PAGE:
# Cardinality of a uncountable set.

## Homework Statement

Let S be the set consisting of all sequences of 0's and 1's.

S = {(a_1, a_2, a_3,...):a_n = 0 or 1 }

Show that S is uncountable.

## The Attempt at a Solution

I'm not sure where to start. I think I should either assume that S~N and use proof by contradiction. Or maybe I could show that S has the same cardinality with R which means there is a bijective map between those two. Both of them don't seem easy.
I would really appreciate it if anyone could show me where to start.

Related Calculus and Beyond Homework Help News on Phys.org

## Homework Statement

Let S be the set consisting of all sequences of 0's and 1's.

S = {(a_1, a_2, a_3,...):a_n = 0 or 1 }

Show that S is uncountable.

## The Attempt at a Solution

I'm not sure where to start. I think I should either assume that S~N and use proof by contradiction. Or maybe I could show that S has the same cardinality with R which means there is a bijective map between those two. Both of them don't seem easy.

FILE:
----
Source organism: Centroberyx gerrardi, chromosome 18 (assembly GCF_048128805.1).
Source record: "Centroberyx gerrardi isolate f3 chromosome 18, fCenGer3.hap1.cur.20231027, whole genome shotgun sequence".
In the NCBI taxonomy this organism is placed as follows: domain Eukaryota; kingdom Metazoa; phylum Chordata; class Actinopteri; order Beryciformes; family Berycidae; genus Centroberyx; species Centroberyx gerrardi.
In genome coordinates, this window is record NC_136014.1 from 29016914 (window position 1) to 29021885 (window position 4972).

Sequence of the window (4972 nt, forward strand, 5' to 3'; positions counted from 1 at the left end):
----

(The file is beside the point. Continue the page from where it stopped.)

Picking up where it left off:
I would really appreciate it if anyone could show me where to start.
We can use the same classic approach as the one used for proving that the set of all real numbers is uncountable, namely, Cantor's diagonal argument. BWOC, suppose the set is countable. List all these sequences in some order. Then generate a sequence of your own by a method that excludes it from this list, thus arriving at a contradiction, i.e., proving S is uncountable.

Here, I even found a decent explanation of this method. However, before you click the following link, please try and think of such a method by yourself. Just imagine how great you'll feel afterwards if you get it all by yourself!!

http://en.wikipedia.org/wiki/Cantor's_diagonal_argument[/SPOILER] [Broken]

Last edited by a moderator:
Thanks a lot! I know how to do this now! :)